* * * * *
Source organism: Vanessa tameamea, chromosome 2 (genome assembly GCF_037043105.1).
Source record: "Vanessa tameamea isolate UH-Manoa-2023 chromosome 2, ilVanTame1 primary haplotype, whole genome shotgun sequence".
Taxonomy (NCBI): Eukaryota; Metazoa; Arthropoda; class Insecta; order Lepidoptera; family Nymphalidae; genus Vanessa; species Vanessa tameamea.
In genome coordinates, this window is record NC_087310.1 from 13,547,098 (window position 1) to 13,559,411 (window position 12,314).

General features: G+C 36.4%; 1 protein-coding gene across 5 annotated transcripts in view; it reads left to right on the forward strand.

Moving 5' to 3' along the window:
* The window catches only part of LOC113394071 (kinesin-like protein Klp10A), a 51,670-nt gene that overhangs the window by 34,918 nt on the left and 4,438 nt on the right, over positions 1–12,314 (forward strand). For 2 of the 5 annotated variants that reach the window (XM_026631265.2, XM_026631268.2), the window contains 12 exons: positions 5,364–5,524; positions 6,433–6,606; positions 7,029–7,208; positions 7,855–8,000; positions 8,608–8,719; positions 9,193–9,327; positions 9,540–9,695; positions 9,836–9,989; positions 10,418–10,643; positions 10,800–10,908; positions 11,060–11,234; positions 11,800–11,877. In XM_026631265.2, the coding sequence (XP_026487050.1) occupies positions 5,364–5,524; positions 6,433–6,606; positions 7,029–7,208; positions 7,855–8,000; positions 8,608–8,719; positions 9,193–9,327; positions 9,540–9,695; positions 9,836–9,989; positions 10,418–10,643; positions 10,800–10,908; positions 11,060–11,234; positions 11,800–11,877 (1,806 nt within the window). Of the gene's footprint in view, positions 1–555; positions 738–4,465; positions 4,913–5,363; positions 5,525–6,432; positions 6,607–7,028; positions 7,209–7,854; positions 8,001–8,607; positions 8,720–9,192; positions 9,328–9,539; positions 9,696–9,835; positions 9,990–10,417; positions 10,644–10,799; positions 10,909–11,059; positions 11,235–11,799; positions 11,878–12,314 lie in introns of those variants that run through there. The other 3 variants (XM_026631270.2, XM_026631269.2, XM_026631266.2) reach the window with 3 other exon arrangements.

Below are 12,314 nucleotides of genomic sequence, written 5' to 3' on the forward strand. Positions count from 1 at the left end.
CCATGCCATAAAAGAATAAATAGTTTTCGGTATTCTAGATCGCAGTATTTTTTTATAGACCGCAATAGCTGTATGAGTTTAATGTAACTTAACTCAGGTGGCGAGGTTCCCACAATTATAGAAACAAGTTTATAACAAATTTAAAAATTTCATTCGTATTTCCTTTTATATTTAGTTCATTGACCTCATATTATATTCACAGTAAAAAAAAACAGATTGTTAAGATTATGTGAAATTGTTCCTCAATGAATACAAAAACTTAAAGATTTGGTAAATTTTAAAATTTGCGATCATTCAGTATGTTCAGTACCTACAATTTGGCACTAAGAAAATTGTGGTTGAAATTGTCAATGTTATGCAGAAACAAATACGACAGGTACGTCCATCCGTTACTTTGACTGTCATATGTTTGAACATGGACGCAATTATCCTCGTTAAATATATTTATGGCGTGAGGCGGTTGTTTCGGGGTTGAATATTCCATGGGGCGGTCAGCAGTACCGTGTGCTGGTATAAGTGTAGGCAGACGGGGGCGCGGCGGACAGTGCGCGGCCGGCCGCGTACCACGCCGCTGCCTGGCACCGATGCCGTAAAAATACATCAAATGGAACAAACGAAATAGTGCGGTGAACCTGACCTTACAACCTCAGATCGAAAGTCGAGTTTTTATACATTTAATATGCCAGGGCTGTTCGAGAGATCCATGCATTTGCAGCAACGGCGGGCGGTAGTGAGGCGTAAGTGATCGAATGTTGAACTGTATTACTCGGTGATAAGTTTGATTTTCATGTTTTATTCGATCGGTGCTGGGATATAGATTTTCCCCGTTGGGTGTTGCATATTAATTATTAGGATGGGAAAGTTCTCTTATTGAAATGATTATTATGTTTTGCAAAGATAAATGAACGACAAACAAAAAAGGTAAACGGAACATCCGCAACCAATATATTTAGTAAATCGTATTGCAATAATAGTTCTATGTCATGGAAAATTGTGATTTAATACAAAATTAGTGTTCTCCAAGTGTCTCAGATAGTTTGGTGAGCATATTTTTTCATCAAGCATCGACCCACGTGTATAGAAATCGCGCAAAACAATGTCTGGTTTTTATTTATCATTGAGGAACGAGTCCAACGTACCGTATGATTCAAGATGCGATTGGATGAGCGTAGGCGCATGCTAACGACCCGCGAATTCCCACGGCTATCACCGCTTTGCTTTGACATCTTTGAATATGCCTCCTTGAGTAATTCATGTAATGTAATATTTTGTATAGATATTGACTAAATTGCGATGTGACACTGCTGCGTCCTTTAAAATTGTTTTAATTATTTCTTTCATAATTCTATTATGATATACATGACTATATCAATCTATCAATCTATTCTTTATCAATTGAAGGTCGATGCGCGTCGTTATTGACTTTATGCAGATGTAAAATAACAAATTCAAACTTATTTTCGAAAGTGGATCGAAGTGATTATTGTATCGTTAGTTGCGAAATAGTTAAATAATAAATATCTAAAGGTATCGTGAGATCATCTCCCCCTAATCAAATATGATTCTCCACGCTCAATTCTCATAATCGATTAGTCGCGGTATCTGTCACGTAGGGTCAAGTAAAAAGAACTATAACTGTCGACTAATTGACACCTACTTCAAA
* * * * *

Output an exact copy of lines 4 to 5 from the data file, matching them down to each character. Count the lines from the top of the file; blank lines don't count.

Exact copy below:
In genome coordinates, this window is record NC_087310.1 from 13,547,098 (window position 1) to 13,559,411 (window position 12,314).

General features: G+C 36.4%; 1 protein-coding gene across 5 annotated transcripts in view; it reads left to right on the forward strand.